Specific question about STK500 protocol

Hi all!
I was very interested in checking out what exactly happens during a sketch upload. I hooked up a logic analyzer to my board to check out what exactly occurs when the Arduino IDE uploads a sketch and I used the STK500 protocol docs (ver. 1) to decode the messages. Most of them are straightforward, but there was one set I could not find much information on: what are Universal Commands (command value 0x56) exactly? I've read the brief description and I've tried to decode the ones I see in my capture but I just don't get them :smiley:

Specifically, after avrdude reads the device signature, it proceeds to execute the following Universal commands:
0x56 0x50 0x00 0x00 0x00 0x20 (3 times in a row)
0x56 0x58 0x08 0x00 0x00 0x20 (3 times in a row)
0x56 0x50 0x08 0x00 0x00 0x20 (3 times in a row)
It sends the same 9 commands after all memory pages have been updated too (for whatever reason).

So I dug around and tried to find something that could help decode the values 0x50, 0x58, 0x08. A couple posts online just say "Oh, those are just commands, the bootloader ignores them anyway", which... is fine, but completely useless. Skimming through the AVR datasheet and instruction set amounted to nothing (although I admit that I can easily overlook things).
I understand that the 4 bytes in every universal command are some sort of separate command, but... what, exactly :laughing: ? What protocol does it belong to? What other command types exist? And, most importantly, what do they decode to? Are they important to the upload process? It has something to do with settings fuse and lock bits, but if someone could just break these commands into pieces and explain what they denote, I'll be really grateful!

See the Serial Programming Instruction Set in the datasheet.

$50 $00 Read Fuse bits
$58 $08 Read Fuse High Bits
$50 $08 Read Extended Fuse Bits

Hi John! I must be really careless lately, because I honestly cannot find the source you're referring to :laughing: . Once I'd posted my original question, I did notice the pseudocode in the STK500 comms protocol v1 doc appendix, where we can see the values 0x50 0x00 and 0x58 0x08 being used to read the low and high fuse bytes. But I can't find any place where these instructions are described in detail. Could you kindly provide a link to this instruction set you mention?

Additionally, I have 2 more questions:

  • why would avrdude read each fuse byte 3 times (seems a bit redundant)?
  • why would it do so before AND after uploading a sketch?

ATmega48A/PA/88A/PA/168A/PA/328/P Data Sheet
DS number 40002061
Download from: Dynamic Product Page | Microchip Technology

Section 28.8.3: Serial Programming Instruction set
Table 28-19 on page 305 and Figure 28-8 on page 306 describes the Instruction set

1 Like

I think you will have to look at the edit history of avrdude to find out details like that. Perhaps some device didn't work right if you didn't check three times before and after.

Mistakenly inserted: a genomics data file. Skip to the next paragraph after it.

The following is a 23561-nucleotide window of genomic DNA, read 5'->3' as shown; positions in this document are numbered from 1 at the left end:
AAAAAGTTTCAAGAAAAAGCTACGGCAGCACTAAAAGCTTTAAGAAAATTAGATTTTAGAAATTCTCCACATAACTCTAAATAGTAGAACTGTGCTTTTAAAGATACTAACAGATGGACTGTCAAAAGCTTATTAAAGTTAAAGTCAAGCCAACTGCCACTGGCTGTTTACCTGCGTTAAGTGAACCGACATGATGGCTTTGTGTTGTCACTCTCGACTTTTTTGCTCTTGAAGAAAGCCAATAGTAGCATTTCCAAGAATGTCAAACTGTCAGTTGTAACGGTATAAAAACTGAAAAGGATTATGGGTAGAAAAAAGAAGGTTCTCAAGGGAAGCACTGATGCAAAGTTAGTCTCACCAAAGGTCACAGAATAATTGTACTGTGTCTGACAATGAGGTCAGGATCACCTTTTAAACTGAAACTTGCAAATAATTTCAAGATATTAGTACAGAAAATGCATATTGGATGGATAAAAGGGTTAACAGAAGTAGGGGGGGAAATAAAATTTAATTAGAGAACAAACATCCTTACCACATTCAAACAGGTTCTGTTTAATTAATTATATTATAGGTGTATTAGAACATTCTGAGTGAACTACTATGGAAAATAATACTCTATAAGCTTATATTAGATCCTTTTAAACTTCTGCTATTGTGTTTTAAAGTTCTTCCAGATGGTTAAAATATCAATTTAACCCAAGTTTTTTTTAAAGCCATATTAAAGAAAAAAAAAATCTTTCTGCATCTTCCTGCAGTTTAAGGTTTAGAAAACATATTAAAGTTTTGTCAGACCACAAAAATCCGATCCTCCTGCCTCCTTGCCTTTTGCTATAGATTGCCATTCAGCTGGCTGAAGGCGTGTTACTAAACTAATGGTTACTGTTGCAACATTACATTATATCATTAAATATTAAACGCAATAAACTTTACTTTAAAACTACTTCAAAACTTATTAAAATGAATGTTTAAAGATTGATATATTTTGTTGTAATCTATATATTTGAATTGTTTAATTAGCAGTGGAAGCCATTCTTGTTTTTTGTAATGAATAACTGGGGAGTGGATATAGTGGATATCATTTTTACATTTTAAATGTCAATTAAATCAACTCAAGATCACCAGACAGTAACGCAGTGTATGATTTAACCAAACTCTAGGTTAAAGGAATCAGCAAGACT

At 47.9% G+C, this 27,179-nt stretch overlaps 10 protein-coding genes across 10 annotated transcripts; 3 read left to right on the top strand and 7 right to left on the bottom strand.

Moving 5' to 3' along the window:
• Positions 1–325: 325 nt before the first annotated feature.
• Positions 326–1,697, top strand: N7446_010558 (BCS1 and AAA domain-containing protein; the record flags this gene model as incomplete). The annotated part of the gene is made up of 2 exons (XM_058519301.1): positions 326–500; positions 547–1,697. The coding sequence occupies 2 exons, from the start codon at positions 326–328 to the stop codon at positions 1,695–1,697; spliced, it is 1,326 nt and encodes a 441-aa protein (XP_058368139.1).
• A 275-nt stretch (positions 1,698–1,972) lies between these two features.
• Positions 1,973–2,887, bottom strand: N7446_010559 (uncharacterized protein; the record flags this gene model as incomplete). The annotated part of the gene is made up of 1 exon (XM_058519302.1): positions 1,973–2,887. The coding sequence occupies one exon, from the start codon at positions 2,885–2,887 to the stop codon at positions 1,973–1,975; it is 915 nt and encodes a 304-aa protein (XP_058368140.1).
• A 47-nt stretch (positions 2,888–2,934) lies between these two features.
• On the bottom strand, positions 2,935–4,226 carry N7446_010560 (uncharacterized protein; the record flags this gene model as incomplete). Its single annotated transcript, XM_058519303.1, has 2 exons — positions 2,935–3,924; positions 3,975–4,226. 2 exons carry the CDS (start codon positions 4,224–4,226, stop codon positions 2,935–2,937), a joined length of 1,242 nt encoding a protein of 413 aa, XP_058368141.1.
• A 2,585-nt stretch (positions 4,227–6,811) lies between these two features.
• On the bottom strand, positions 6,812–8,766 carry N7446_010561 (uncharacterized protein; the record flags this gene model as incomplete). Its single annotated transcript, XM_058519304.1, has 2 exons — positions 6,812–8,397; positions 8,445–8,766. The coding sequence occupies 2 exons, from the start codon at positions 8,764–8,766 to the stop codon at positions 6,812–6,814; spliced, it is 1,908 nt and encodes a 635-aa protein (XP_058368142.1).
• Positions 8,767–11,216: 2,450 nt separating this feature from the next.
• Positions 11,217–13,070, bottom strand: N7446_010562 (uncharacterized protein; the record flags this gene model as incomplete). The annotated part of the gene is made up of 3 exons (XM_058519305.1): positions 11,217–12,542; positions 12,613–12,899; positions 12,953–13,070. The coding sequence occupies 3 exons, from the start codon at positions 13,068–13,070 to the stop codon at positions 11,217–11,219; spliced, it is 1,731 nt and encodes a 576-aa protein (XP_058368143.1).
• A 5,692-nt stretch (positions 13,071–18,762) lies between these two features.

1 Like

Found it! Thanks a lot for the clarification!
So the multiple serial read instructions are probably historic at this point. Just for the fun of it, I will follow the trail you suggest and try to find out why they still exist in avrdude :smiley:. Thanks again!

First, if you turn on additional debugging for avrdude (add "-vvvv" to the command line - each v increases the amount of debugging info), it will tell you what it's doing:

avrdude: safemode read 1, lfuse value: 0
avrdude: Send: V [56] P [50] . [00] . [00] . [00]   [20] 
avrdude: Recv: . [14] 
avrdude: Recv: . [00] 
avrdude: Recv: . [10] 
avrdude: safemode read 2, lfuse value: 0
avrdude: Send: V [56] P [50] . [00] . [00] . [00]   [20] 
avrdude: Recv: . [14] 
avrdude: Recv: . [00] 
avrdude: Recv: . [10] 
avrdude: safemode read 3, lfuse value: 0
avrdude: safemode: lfuse reads as 0
avrdude: Send: V [56] X [58] . [08] . [00] . [00]   [20] 
avrdude: Recv: . [14] 
avrdude: Recv: . [00] 
avrdude: Recv: . [10] 
avrdude: safemode read 1, hfuse value: 0
avrdude: Send: V [56] X [58] . [08] . [00] . [00]   [20] 
avrdude: Recv: . [14] 
avrdude: Recv: . [00] 
avrdude: Recv: . [10] 
avrdude: safemode read 2, hfuse value: 0
avrdude: Send: V [56] X [58] . [08] . [00] . [00]   [20] 
avrdude: Recv: . [14] 
avrdude: Recv: . [00] 
avrdude: Recv: . [10] 
avrdude: safemode read 3, hfuse value: 0
avrdude: safemode: hfuse reads as 0
avrdude: Send: V [56] P [50] . [08] . [00] . [00]   [20] 
avrdude: Recv: . [14] 
avrdude: Recv: . [00] 
avrdude: Recv: . [10] 
avrdude: safemode read 1, efuse value: 0
avrdude: Send: V [56] P [50] . [08] . [00] . [00]   [20] 
avrdude: Recv: . [14] 
avrdude: Recv: . [00] 
avrdude: Recv: . [10] 
avrdude: safemode read 2, efuse value: 0
avrdude: Send: V [56] P [50] . [08] . [00] . [00]   [20] 
avrdude: Recv: . [14] 
avrdude: Recv: . [00] 
avrdude: Recv: . [10] 
avrdude: safemode read 3, efuse value: 0
avrdude: safemode: efuse reads as 0

Then, armed with the info that this has something to do with "safemode", you can find avrdude documentation:

Ie - it's reading the fuses three times each to make sure that it's getting the same value each time. (I'm not aware of the history that apparently created the need for this. Seems weird.)

Amusingly (?) the bootloader doesn't actually "support" the commands to read the fuses (or any of the other "Universal" commands); it just eats the arguments and returns 0...

    else if(ch == STK_UNIVERSAL) {
      // UNIVERSAL command is ignored
      getNch(4);
      putch(0x00);
    }
1 Like

Interesting trivia indeed, thanks @westfw! If it were possible to mark 2 posts as solutions, I'd mark this one as well since it answers another one of my several questions. Maybe this particular bootloader is programmed to ignore these commands just to make the bootloader code smaller (i.e. more space for application code)?

Yes, exactly.